Children are motivated, excited and enthused by ICT, using creativity and innovation to produce activities to enhance learning can give children different avenues to explore and often leads to easier comprehension of the activity. Practitioners who embrace Information Communication Technology create different ways to promote literacy and numeracy, printing words and letters from the computer so children can identify areas of play, providing children with pictures of characters in reading schemes and then encouraging them to use the pictures to make a sentence, creating word walls to enable word recognition are all varied ways to support and promote ICT.
However, as ICT brings positivity into the classroom it can also bring in negativity. Many practitioners feel their own skills lack in this area, they are unconfident with their capabilities and often see technology as no more than a free time activity rather than a learning resource. The fear of technology taking over their role is often at the forethought and concerns over safety often prevail, dissuading many practitioners from exploring the benefits of using ICT.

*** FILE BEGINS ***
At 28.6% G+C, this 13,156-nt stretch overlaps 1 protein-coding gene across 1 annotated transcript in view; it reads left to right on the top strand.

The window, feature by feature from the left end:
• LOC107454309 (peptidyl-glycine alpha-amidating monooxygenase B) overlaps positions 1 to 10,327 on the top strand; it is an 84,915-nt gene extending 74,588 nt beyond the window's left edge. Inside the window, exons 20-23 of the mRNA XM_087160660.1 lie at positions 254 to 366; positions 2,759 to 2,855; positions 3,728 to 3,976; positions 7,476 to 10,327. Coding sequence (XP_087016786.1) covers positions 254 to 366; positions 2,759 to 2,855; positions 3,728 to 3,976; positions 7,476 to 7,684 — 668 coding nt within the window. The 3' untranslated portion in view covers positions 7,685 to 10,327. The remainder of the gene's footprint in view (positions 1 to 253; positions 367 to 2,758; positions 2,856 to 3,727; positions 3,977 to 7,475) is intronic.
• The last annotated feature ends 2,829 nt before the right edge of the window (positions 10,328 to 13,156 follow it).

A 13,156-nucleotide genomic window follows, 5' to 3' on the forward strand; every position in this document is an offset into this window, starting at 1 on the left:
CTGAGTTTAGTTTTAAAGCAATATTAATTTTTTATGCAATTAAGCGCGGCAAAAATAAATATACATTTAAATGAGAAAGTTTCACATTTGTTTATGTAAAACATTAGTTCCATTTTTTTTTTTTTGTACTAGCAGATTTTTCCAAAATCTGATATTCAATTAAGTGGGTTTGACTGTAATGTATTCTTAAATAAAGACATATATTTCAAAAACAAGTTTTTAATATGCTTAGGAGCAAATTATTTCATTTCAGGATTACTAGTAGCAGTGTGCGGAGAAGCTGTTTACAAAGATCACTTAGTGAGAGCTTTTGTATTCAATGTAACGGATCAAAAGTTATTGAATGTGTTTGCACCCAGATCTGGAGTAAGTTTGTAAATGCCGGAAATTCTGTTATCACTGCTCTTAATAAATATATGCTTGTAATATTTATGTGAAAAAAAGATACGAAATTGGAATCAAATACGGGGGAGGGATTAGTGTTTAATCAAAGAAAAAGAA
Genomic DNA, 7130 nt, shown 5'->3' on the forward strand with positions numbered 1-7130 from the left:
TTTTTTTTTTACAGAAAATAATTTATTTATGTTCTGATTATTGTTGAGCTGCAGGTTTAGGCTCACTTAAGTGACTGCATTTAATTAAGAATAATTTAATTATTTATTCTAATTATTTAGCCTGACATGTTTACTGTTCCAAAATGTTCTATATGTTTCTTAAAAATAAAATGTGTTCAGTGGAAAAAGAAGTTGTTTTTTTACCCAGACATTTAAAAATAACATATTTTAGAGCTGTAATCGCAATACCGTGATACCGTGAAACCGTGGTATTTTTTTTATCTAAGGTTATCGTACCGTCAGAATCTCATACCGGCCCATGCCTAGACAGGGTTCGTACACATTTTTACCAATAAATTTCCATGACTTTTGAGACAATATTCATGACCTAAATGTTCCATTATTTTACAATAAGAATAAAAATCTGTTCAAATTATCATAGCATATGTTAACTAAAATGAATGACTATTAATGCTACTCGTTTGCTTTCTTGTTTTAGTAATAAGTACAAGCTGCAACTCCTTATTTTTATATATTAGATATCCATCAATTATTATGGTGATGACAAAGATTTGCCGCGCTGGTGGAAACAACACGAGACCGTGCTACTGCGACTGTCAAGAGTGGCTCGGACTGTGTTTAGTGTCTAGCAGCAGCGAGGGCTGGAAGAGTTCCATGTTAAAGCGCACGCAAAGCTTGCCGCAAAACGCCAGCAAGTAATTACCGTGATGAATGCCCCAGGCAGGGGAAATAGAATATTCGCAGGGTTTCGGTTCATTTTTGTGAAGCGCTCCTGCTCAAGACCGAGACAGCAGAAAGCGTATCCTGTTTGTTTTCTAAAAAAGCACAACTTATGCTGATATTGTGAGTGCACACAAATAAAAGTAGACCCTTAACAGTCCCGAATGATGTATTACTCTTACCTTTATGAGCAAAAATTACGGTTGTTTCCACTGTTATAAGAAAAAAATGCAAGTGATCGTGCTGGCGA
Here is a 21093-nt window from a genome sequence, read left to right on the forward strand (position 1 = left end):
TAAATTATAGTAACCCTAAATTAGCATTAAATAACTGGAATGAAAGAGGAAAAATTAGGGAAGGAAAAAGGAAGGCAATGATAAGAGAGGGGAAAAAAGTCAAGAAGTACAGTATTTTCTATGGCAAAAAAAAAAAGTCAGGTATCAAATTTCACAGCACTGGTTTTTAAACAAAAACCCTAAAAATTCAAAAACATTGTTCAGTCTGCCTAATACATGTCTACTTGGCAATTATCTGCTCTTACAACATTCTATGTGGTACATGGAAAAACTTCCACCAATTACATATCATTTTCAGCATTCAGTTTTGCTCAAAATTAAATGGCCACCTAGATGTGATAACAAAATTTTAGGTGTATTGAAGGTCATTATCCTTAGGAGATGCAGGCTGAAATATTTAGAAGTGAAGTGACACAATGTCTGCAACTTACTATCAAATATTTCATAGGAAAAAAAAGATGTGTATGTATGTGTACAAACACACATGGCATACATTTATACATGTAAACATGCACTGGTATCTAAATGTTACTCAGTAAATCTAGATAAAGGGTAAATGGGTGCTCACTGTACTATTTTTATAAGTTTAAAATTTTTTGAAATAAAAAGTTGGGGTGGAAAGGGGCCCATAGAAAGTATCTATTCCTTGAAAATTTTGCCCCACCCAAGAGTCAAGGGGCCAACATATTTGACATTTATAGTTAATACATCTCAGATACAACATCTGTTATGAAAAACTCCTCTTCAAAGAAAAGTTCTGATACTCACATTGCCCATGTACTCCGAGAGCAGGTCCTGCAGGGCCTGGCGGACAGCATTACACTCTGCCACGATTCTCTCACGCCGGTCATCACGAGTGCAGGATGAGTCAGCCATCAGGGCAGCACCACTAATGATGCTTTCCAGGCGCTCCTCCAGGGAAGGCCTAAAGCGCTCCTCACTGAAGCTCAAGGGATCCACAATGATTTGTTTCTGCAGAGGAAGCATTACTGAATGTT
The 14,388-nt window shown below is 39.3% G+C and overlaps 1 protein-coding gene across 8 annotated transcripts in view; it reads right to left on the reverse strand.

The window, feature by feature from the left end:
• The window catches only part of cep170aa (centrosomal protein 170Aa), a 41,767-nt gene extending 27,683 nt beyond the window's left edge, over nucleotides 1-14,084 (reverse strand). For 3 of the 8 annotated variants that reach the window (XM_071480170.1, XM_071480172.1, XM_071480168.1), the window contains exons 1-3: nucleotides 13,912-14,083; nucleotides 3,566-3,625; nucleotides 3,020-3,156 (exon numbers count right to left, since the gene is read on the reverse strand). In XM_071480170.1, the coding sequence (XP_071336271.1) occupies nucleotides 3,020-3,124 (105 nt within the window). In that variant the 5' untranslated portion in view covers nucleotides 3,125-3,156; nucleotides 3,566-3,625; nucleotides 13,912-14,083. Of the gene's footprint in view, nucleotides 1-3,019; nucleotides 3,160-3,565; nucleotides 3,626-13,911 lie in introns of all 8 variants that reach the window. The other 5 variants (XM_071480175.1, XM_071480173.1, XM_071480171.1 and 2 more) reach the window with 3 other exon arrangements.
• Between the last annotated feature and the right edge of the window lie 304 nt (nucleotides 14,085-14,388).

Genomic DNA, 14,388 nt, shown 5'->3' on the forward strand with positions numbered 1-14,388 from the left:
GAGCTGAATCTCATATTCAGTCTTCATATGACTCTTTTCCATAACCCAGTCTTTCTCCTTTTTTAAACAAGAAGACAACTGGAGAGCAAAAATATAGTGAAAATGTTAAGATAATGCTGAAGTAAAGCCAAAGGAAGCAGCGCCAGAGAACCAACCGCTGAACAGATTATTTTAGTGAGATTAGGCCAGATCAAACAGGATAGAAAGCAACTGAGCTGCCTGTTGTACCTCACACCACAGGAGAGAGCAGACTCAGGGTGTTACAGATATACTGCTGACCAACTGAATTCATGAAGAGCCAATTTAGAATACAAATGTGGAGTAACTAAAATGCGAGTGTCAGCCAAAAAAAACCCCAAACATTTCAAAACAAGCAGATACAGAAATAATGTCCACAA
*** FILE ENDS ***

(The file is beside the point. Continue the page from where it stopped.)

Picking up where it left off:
These are factors that hinder the progression of Information Communication Technology especially within early years practice, but these are all issues that can be overcome with the provision of ICT training. Encouraging, supporting and providing practitioners with the time and training they feel they need in order to efficiently and effectively teach ICT to their pupils with confidence. Providing children with the fundamental formations they can take into adult life.
As O'Hara (2004) suggests 'ICT has become an increasingly prevalent feature in many aspects of life' this is shown in recent reports showing that employers are actively turning away prospective employees who lack ICT skills 'a lack of basic ICT skills will be a disadvantage in both finding and securing a new job' (Morris, 2009).
Logic then tells me that to introduce and promote Information Communication Technology into the early years foundation stage is a postive way forward, giving the children of today the technological skills they will need for tomorrow. To turn away from the technology is to deprive children of their future. Whether society agrees or disagrees technology is here to stay, therefore is it not better that as practitioners we use every available resource to ensure that ICT starts at the earliest possible stage? Giving children within all abilities and localities the skills they will need throughout life, not only to succeed but to survive.